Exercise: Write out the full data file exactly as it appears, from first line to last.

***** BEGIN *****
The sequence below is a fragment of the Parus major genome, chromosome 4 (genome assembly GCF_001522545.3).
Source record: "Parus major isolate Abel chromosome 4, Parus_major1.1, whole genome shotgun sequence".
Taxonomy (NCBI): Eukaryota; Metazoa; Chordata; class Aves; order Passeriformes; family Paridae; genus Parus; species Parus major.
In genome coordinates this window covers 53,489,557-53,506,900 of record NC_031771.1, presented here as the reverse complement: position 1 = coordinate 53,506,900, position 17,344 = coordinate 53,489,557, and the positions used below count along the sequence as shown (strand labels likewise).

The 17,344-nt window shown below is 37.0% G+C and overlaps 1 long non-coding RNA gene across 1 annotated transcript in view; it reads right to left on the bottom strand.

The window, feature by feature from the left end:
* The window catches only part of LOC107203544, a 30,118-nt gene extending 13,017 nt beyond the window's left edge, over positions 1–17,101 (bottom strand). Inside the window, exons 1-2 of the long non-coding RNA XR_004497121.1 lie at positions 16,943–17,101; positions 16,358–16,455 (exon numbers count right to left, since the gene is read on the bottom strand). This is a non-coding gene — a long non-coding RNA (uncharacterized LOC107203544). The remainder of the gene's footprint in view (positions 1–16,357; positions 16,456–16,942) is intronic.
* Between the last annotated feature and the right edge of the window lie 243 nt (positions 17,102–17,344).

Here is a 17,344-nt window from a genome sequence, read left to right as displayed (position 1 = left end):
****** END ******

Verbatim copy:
The sequence below is a fragment of the Parus major genome, chromosome 4 (genome assembly GCF_001522545.3).
Source record: "Parus major isolate Abel chromosome 4, Parus_major1.1, whole genome shotgun sequence".
Taxonomy (NCBI): Eukaryota; Metazoa; Chordata; class Aves; order Passeriformes; family Paridae; genus Parus; species Parus major.
In genome coordinates this window covers 53,489,557-53,506,900 of record NC_031771.1, presented here as the reverse complement: position 1 = coordinate 53,506,900, position 17,344 = coordinate 53,489,557, and the positions used below count along the sequence as shown (strand labels likewise).

The 17,344-nt window shown below is 37.0% G+C and overlaps 1 long non-coding RNA gene across 1 annotated transcript in view; it reads right to left on the bottom strand.

The window, feature by feature from the left end:
* The window catches only part of LOC107203544, a 30,118-nt gene extending 13,017 nt beyond the window's left edge, over positions 1–17,101 (bottom strand). Inside the window, exons 1-2 of the long non-coding RNA XR_004497121.1 lie at positions 16,943–17,101; positions 16,358–16,455 (exon numbers count right to left, since the gene is read on the bottom strand). This is a non-coding gene — a long non-coding RNA (uncharacterized LOC107203544). The remainder of the gene's footprint in view (positions 1–16,357; positions 16,456–16,942) is intronic.
* Between the last annotated feature and the right edge of the window lie 243 nt (positions 17,102–17,344).

Here is a 17,344-nt window from a genome sequence, read left to right as displayed (position 1 = left end):